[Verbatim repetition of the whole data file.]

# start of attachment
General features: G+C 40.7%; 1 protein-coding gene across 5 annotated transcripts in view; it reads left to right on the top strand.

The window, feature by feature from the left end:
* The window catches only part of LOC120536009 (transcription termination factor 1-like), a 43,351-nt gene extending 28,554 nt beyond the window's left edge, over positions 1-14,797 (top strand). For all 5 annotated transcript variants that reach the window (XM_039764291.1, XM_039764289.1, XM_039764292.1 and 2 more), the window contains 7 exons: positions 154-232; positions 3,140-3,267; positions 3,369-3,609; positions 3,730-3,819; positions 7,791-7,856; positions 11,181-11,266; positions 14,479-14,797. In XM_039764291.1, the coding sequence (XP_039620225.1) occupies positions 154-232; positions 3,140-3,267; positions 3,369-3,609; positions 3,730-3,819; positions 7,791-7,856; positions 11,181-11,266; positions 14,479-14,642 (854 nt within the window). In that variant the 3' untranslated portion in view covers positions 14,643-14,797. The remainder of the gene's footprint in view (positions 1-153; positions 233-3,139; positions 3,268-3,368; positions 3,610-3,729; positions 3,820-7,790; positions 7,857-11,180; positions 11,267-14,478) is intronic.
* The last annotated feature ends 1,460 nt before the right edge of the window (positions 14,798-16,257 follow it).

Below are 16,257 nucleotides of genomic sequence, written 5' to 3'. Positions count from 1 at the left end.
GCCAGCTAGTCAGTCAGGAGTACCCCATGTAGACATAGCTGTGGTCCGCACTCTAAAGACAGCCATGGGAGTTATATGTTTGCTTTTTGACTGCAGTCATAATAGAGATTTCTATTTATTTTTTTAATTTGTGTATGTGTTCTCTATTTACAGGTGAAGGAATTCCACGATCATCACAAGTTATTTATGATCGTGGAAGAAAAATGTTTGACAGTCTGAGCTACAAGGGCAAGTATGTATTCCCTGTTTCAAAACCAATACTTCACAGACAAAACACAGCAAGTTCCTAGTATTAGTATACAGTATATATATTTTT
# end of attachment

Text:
General features: G+C 40.7%; 1 protein-coding gene across 5 annotated transcripts in view; it reads left to right on the top strand.

The window, feature by feature from the left end:
* The window catches only part of LOC120536009 (transcription termination factor 1-like), a 43,351-nt gene extending 28,554 nt beyond the window's left edge, over positions 1-14,797 (top strand). For all 5 annotated transcript variants that reach the window (XM_039764291.1, XM_039764289.1, XM_039764292.1 and 2 more), the window contains 7 exons: positions 154-232; positions 3,140-3,267; positions 3,369-3,609; positions 3,730-3,819; positions 7,791-7,856; positions 11,181-11,266; positions 14,479-14,797. In XM_039764291.1, the coding sequence (XP_039620225.1) occupies positions 154-232; positions 3,140-3,267; positions 3,369-3,609; positions 3,730-3,819; positions 7,791-7,856; positions 11,181-11,266; positions 14,479-14,642 (854 nt within the window). In that variant the 3' untranslated portion in view covers positions 14,643-14,797. The remainder of the gene's footprint in view (positions 1-153; positions 233-3,139; positions 3,268-3,368; positions 3,610-3,729; positions 3,820-7,790; positions 7,857-11,180; positions 11,267-14,478) is intronic.
* The last annotated feature ends 1,460 nt before the right edge of the window (positions 14,798-16,257 follow it).

Below are 16,257 nucleotides of genomic sequence, written 5' to 3'. Positions count from 1 at the left end.
GCCAGCTAGTCAGTCAGGAGTACCCCATGTAGACATAGCTGTGGTCCGCACTCTAAAGACAGCCATGGGAGTTATATGTTTGCTTTTTGACTGCAGTCATAATAGAGATTTCTATTTATTTTTTTAATTTGTGTATGTGTTCTCTATTTACAGGTGAAGGAATTCCACGATCATCACAAGTTATTTATGATCGTGGAAGAAAAATGTTTGACAGTCTGAGCTACAAGGGCAAGTATGTATTCCCTGTTTCAAAACCAATACTTCACAGACAAAACACAGCAAGTTCCTAGTATTAGTATACAGTATATATATTTTT